Senior Year Comes to an Early End 

By: Alex Durante 

     Have you ever watched TV when it’s storming, only to have the power knocked out so you don’t get to see how it ends? That’s what this school year felt like. 

     On our last day at Eisenhower, which happened to be Friday the 13th, there was talk of school being cancelled for a week, two weeks, or until after Easter. As a senior with different projects I had been working on at school, I hoped that if we did lose time here because of the Coronavirus pandemic, that we would still be able to come back and enjoy the rest of the year.  

     In every class I had on that particular Friday, there was bound to be someone who asked the teacher “So, do you think school will get cancelled?” In the morning classes, some of the teachers figured that it had a good chance of happening. They thought that if there was an announcement, it would be probably be made sometime around 1:00 pm. 

     Well, 1:00 came and went as I was sitting in the computer lab for English class that day. By the end of the day, it seemed like we would be returning to school on the following Tuesday, because we were already supposed to have that next Monday off. Then, literally two minutes before the bell rang to end the school day, an announcement came over the loudspeaker saying that school would be cancelled for the next ten business days. While walking down the halls, I saw some people that were happy and some that were disappointed about this news. 

     Over the next few weeks, the school district would call home and say that, as per the governor’s rules, school would be cancelled until this date and that date. Then, on a chilly Thursday early in April, word came out that school was ordered to remain closed until the end of the year. 

     Since this is my senior year, the news was disappointing. I’ve been a member of choir since fourth grade and was looking forward to having one last concert. Also, as a three year member of journalism, I had been working more this year on the W-IKE Afternoon Show to improve things such as new intros and music, as well as editing the show frequently.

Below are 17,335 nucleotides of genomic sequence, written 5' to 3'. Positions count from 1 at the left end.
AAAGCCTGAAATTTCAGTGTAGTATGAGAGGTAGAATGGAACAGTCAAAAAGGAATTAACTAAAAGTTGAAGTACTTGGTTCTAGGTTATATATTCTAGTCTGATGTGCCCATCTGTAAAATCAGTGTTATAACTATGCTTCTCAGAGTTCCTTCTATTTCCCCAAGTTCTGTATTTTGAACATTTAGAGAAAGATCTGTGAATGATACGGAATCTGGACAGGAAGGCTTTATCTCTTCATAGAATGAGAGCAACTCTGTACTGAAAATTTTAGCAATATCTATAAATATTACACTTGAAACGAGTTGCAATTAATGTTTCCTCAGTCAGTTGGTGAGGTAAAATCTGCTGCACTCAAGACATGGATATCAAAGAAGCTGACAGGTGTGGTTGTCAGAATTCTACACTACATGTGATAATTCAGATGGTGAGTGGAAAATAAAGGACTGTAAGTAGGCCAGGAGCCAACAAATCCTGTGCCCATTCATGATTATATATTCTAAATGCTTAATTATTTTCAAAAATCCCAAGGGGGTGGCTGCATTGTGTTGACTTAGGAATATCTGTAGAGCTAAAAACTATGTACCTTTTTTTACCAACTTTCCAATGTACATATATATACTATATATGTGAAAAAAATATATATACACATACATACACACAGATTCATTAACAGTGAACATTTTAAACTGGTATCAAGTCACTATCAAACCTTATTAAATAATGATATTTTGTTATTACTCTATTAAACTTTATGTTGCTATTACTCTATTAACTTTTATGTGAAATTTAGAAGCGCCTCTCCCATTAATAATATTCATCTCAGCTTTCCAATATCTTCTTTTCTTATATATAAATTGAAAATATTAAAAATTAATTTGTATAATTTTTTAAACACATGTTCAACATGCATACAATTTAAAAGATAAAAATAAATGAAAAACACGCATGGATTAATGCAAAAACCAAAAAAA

Despite school being cancelled, we’ve been working to try to continue to some of the fun projects we typically work on in class. The week of May 8 started something new for journalism, as we adapted our weekly news show and it became the W-IKE Afternoon Show from Home, which I was glad to be a part of by editing. 

     As mentioned in my last Squire article, I have been working since January on a video celebrating the history of Eisenhower and the surrounding elementary schools. The good news is that I am still able to work on it from home, and The Squire will let you know when it’s completed. Another thing in journalism that I missed due to school being cancelled was the annual field trip to Edinboro University, which would’ve been my last ever field trip. It was supposed to take place in April. 

     The Squire talked to fellow senior Jacoby Drum, who said that he will “miss the boys and our lunchtime shenanigans.” Senior Garret Abbott gave a similar response, “I’m gonna miss the lunch gang.” Lunch was always a fun part of the day; however, Noah Schwartz, another senior, has a few things that he will miss. “There’s a lot of things I’m gonna miss. I’m gonna miss the teachers who helped me, I’m gonna miss all my friends, even my parking lot friends. I wish you all well.” 

     On Monday, April 29, all of the seniors were supposed to go to Eisenhower and pick up a box containing everything that was in their lockers. When I got mine, it was fun reliving moments from the year as I looked through papers and other items, but also sad to see a year’s worth of memories just boxed up. 

     I guess it goes without saying, but my advice to underclassmen would be to try to have fun in school, because you never know when it could come to an end. It’s been fun writing for The Squire these past three years, and I didn’t expect it to end by writing an article like this, but it was certainly interesting to write and reflect on my time at Eisenhower. 

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